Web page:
The Blame Game

I’m eight years old, give or take. It’s a quiet summer afternoon and I come downstairs with a book in my hand. My mother is working in her office off the dining room and my brother is upstairs playing in his room.  I take my book into the living room, as far away from the roaring and crashing noises coming from my brother’s bedroom, and curl up on the couch.  From my position leaning against the arm of the couch, my book is casting a shadow over part of the page, so I reach up and turn on the lamp on the end-table.  After reading for a few more minutes, my eyes start to strain a little from the glare of being so close to the light.  I try re-adjusting myself a few times, to no avail.  Frustrated at my inability to achieve a comfortable reading atmosphere, I look around the room for inspiration.  I get up and walk across the room to the small plastic kitchen in the corner and start rifling through the pretend cookware on and around it.  I pick up a small, yellow bowl and eye it curiously.

This will do.

Bowl in hand, I go back to my seat on the couch and get comfortable. I reach the bowl up under the lampshade and place it gently on top of the lightbulb.  Settling down into the arm of the couch again, I look at my book and hold my head up triumphantly. Perfect.

I continue reading, proud of myself for being such a problem solver – I hadn’t needed to bother my mom at all – and enjoying the perfect lighting.  It was direct but not too bright and the pages were devoid of shadows.  My joy moved with me through another chapter before I was startled by something falling into my peripheral vision and landing with a soft thud.

I look to my left at the end-table, where the mystery object had fallen, and saw that it was the yellow bowl.  I reach my hand out to pick it up, intending to return it to its new home on the lightbulb, when my eyes widen in horror. Lifting the bowl to get a closer look, my fears were confirmed – I held in my hand a mangled version of the bowl I had held not too long before.  Still confused as to what had taken a giant bite out of this hard plastic, I look up under the lampshade to see a yellow blob clinging to the lightbulb, exactly the same size of the gaping hole in the plastic bowl.

My heart starts racing as I quickly shut off the lamp.  Berating myself for not foreseeing this outcome, I try to quell my panic over how much trouble I was sure to be in.  There had to be a way out of this. Maybe if I hid the mangled bowl, no one would even notice. I mean, who looks at lightbulbs anyway? I dart over to the play kitchen area and shove the lump of plastic behind it, hastily covering it with other toys. I rush back to the couch and quickly turn off the lamp.  Grabbing my book, I high-tail it to my bedroom, where I try to continue reading but can barely manage to continue breathing as I tried to calm down.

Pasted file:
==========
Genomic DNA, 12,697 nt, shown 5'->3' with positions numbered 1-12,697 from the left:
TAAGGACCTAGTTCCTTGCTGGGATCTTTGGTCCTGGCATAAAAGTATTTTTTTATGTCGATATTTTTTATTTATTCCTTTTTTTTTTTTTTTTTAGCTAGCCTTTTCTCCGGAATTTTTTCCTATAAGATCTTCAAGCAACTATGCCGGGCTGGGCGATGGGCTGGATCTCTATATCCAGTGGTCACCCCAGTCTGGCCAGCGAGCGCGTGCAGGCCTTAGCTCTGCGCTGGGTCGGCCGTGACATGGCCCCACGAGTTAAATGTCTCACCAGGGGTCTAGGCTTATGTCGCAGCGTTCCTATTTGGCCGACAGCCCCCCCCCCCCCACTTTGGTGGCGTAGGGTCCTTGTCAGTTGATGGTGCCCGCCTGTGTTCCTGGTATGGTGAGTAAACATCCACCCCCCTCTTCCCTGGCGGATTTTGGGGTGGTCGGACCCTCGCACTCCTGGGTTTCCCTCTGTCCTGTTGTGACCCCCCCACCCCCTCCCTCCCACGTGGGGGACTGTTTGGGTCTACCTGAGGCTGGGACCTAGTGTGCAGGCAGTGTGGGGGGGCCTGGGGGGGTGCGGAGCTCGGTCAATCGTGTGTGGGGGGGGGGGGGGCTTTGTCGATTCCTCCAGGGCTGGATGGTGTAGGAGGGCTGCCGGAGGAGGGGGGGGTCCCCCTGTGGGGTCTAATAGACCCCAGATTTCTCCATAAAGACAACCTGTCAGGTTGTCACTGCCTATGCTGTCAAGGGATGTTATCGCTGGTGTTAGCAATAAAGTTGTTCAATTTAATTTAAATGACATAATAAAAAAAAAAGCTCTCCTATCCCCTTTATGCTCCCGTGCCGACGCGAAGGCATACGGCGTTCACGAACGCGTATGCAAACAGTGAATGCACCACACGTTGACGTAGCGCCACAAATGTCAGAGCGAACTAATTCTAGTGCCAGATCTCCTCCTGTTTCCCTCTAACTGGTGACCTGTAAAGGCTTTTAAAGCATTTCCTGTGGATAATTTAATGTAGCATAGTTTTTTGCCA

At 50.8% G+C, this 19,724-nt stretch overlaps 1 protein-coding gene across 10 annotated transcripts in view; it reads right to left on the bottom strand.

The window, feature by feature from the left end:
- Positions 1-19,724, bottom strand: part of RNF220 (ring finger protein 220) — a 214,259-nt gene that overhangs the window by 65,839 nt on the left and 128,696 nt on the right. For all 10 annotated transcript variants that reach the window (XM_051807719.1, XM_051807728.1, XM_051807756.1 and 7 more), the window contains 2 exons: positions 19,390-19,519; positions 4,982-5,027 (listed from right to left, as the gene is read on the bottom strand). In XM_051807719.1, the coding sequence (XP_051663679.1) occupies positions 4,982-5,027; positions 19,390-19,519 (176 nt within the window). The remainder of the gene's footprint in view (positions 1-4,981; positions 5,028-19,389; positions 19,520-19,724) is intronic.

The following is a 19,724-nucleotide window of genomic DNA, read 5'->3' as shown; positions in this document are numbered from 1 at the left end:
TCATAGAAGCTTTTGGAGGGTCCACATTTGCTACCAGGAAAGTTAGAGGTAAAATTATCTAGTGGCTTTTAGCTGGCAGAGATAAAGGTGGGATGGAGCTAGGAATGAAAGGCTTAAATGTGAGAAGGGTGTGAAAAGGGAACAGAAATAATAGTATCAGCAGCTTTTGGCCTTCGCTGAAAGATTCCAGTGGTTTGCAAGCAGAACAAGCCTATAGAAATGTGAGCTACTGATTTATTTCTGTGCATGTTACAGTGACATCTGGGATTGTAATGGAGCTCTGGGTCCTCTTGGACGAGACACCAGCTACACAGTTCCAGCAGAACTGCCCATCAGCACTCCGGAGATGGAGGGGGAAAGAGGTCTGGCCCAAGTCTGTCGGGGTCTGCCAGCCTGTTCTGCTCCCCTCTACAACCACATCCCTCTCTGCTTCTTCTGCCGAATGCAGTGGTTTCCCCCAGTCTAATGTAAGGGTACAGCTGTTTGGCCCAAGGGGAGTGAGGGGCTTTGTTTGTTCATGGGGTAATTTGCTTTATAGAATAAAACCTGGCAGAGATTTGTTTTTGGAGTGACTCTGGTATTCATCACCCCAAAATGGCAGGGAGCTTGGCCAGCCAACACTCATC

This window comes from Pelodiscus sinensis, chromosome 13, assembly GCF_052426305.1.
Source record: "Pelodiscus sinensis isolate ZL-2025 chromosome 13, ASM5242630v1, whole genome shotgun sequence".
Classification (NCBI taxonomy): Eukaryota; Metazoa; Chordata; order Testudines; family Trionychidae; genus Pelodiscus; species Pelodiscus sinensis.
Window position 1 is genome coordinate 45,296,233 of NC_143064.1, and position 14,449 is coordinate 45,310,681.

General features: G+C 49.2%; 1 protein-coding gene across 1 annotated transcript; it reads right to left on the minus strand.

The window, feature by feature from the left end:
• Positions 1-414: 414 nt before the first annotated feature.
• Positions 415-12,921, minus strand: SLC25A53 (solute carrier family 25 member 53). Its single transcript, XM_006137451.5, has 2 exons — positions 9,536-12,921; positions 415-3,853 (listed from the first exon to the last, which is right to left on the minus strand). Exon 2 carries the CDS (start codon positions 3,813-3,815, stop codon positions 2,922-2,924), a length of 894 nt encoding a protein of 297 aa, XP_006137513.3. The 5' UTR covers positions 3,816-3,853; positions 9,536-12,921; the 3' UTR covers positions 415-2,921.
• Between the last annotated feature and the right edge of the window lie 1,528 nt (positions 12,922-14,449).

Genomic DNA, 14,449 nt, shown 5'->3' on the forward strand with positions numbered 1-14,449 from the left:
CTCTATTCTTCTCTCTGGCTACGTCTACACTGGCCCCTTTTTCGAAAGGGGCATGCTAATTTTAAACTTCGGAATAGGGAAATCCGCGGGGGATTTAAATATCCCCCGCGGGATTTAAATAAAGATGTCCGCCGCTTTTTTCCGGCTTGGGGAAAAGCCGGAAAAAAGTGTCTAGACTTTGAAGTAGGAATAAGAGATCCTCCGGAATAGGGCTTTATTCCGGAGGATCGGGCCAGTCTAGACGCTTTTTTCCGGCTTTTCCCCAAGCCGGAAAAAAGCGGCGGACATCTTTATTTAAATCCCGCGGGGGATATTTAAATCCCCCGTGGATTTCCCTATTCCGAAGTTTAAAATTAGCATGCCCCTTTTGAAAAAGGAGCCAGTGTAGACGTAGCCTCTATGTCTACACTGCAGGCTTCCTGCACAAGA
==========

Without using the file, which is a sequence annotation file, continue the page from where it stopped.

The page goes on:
Not too long after my mishap, I hear the back door slide open, indicating my father had returned from work.  Having convinced myself by then that I was in the clear and that there was no way my parents would find the evidence of my wrongdoing among toys, I run downstairs to greet him.  After a few minutes of chatting about what we did all day and the dinner we would have tonight, my mother looks up and says, “Can you smell that?”

My father and I look at each other and back at her, shaking our heads.  She heads into the living room and fear wraps its hands around my heart as I realize what she must be smelling.

“It smells like…like burning plastic or something.”

I could feel the color leaving my face and I start to feel a little lightheaded before I realize I had been holding my breath.  I let it out slowly as I watch my mother head over to the small plastic kitchen in the corner.  This was it. This was the end. I was dead. I couldn’t even fathom what the punishment for this would be. Would I be locked in my room? Would I never be able to watch TV again? Or worse, read?? I had never destroyed something like this before, so I had no idea what to expect. All I knew is that I was sure to be in trouble and I was not excited about it.

My mother finds my hasty hiding place all too easily and holds out the warped bowl in front of her, the confusion in her face evident. She turns to me and asks, “Do you know what happened to this?”